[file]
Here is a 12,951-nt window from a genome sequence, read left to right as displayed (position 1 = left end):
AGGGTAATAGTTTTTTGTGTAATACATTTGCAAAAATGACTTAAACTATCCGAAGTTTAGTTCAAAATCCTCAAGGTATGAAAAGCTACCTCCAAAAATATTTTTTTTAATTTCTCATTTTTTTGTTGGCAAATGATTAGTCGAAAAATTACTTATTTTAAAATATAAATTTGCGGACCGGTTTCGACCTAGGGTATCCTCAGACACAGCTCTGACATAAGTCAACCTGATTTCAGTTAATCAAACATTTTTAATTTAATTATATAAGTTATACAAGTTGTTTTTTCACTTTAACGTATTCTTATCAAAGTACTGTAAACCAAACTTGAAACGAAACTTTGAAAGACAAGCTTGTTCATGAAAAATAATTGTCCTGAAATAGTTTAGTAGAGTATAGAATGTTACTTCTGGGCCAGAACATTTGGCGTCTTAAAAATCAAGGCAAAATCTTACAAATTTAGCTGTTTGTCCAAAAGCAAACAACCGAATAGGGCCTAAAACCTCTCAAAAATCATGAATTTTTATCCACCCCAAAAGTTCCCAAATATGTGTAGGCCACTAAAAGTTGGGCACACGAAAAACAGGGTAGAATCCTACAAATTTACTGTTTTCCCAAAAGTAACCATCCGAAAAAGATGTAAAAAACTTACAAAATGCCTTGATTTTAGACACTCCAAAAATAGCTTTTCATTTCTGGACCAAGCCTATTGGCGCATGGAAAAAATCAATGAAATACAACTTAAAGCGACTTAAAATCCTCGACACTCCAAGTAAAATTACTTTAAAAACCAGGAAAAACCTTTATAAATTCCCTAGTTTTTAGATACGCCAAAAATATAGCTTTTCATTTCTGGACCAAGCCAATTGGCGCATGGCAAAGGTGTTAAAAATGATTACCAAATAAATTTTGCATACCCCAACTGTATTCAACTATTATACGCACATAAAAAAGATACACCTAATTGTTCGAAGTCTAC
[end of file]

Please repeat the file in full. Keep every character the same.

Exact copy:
Here is a 12,951-nt window from a genome sequence, read left to right as displayed (position 1 = left end):
AGGGTAATAGTTTTTTGTGTAATACATTTGCAAAAATGACTTAAACTATCCGAAGTTTAGTTCAAAATCCTCAAGGTATGAAAAGCTACCTCCAAAAATATTTTTTTTAATTTCTCATTTTTTTGTTGGCAAATGATTAGTCGAAAAATTACTTATTTTAAAATATAAATTTGCGGACCGGTTTCGACCTAGGGTATCCTCAGACACAGCTCTGACATAAGTCAACCTGATTTCAGTTAATCAAACATTTTTAATTTAATTATATAAGTTATACAAGTTGTTTTTTCACTTTAACGTATTCTTATCAAAGTACTGTAAACCAAACTTGAAACGAAACTTTGAAAGACAAGCTTGTTCATGAAAAATAATTGTCCTGAAATAGTTTAGTAGAGTATAGAATGTTACTTCTGGGCCAGAACATTTGGCGTCTTAAAAATCAAGGCAAAATCTTACAAATTTAGCTGTTTGTCCAAAAGCAAACAACCGAATAGGGCCTAAAACCTCTCAAAAATCATGAATTTTTATCCACCCCAAAAGTTCCCAAATATGTGTAGGCCACTAAAAGTTGGGCACACGAAAAACAGGGTAGAATCCTACAAATTTACTGTTTTCCCAAAAGTAACCATCCGAAAAAGATGTAAAAAACTTACAAAATGCCTTGATTTTAGACACTCCAAAAATAGCTTTTCATTTCTGGACCAAGCCTATTGGCGCATGGAAAAAATCAATGAAATACAACTTAAAGCGACTTAAAATCCTCGACACTCCAAGTAAAATTACTTTAAAAACCAGGAAAAACCTTTATAAATTCCCTAGTTTTTAGATACGCCAAAAATATAGCTTTTCATTTCTGGACCAAGCCAATTGGCGCATGGCAAAGGTGTTAAAAATGATTACCAAATAAATTTTGCATACCCCAACTGTATTCAACTATTATACGCACATAAAAAAGATACACCTAATTGTTCGAAGTCTAC